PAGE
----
This project's funding goal was not reached on February 11, 2014.
This project's funding goal was not reached on February 11, 2014.
Of course, there’s a cool story behind this cake…..and it's in the book.
It's been said that good fortune and 'being lucky' is what happens when you are prepared, and I can't argue with that. I started preparing for the job of producer when I was in puberty, and it seems now that everything I did since then prepared me to sit in the producer's chair of radio's "The Dr. Demento Show."
I give more details about my background in the interactive e-book that I'm writing, "Producing Demento," but I can tell you that I was very fortunate to be the show's Associate Producer for the Westwood One Radio Network in Culver City, California, from a week after Christmas, 1981, until just about the same time of year in 1990.
That's nine years of intensely fun work on a show that was on a growth rocket from the time it started in the early '70's until well into the '80's ....and, fact, it's still on the 'air' now (on the internet at "www.drdemento.com.")
I just have to work out how I'm going to pay for clearances on more photos and on paying the artists for the use of their music.
To be clear, I am not going to imitate or otherwise compete in any way with “Dr. Demento.” He’s got his own thing. These are my memories.
By the way, I've always been a supporter of these artists, picking more than a few of them up at the airport and bringing them to dinner, to my house to sleep, etc. I consider them to be more than acquaintances, and what I can say I enjoyed most about my time on "The Dr. Demento Show" was meeting, greeting, recording, photographing and in many cases, helping the artist in any way I could.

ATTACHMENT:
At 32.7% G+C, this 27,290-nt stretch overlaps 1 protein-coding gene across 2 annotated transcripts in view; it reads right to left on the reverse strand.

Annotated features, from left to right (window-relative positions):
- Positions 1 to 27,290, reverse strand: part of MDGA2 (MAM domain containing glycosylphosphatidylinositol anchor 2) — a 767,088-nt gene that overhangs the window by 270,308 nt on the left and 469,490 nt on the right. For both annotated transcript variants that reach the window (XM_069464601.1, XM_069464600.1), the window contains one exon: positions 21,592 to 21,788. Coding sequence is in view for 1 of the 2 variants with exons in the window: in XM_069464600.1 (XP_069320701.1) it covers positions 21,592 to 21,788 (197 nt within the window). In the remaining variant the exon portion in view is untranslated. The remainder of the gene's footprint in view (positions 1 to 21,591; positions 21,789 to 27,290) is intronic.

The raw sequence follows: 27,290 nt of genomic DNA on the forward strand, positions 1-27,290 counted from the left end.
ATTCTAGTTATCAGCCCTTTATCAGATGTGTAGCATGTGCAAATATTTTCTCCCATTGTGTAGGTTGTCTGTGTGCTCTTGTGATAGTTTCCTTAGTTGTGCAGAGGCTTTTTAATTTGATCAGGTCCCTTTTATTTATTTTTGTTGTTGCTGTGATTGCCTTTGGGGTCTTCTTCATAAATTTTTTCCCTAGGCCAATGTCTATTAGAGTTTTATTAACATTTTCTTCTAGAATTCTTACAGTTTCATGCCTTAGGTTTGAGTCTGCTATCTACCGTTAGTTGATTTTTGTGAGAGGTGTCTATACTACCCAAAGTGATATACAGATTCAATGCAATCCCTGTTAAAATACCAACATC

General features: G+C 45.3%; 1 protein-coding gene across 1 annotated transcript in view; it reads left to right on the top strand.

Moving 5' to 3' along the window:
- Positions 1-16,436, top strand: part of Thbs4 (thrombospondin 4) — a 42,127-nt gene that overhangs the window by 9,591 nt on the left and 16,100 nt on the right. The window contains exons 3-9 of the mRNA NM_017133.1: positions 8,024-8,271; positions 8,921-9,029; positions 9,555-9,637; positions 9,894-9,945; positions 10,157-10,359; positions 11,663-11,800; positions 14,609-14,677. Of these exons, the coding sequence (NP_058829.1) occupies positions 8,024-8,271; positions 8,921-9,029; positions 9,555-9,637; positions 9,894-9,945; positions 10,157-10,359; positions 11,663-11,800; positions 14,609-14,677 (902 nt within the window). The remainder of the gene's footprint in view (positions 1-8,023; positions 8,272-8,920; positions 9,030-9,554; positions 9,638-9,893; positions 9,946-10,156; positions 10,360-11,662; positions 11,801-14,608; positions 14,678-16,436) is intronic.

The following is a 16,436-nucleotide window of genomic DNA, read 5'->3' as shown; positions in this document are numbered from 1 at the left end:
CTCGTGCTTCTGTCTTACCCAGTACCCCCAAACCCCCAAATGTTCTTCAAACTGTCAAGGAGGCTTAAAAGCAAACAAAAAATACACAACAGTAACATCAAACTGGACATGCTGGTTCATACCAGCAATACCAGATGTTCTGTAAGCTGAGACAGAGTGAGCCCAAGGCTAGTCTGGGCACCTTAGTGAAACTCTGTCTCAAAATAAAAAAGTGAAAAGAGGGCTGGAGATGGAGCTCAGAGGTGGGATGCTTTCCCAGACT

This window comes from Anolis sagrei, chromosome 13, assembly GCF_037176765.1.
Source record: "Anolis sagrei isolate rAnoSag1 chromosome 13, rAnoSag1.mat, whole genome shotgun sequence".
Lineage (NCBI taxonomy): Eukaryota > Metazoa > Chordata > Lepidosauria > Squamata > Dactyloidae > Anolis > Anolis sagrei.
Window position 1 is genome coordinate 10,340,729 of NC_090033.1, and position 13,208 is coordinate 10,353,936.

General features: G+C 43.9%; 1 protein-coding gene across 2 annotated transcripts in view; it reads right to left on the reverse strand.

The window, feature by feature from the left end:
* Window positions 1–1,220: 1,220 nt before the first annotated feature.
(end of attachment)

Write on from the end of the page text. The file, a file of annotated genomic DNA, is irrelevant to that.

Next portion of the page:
It's a long and damned fine story but I need some dollars to fund it, and so I come to you now, hat in hand. In exchange for your $20, I offer an interactive e-book that features a view of the show only a handful of people have had....the songs, the artists, the characters, as well as the great times we enjoyed. Dr. Demento (Barry Hansen) is a great guy, very smart, reliable, no drama. Working alongside him left a lasting impression on me that I have to talk and write about. I just tell the stories of the songs and artists and people that were involved somehow in the 500+ two hour shows that we produced in the 1980's.
For $25, you get the e-book , plus your name in the credits.
For $50, you get the e-book, AND I’ll call you and chat for awhile, at a time to be arranged.
For $1500, I come to you in the 'contiguous 48 states" and we go out for dinner to talk about all this.
Alternately, I’ve also included a ‘lobster’ menu item….which, for $4000, you come to L.A., I pick you up in a limo and we drive around the city for a day and evening looking at sites mentioned in comedy novelty songs, where things happened that are related to the comedy novelty artists or that are otherwise of interest to you. Special guests will join us for dinner.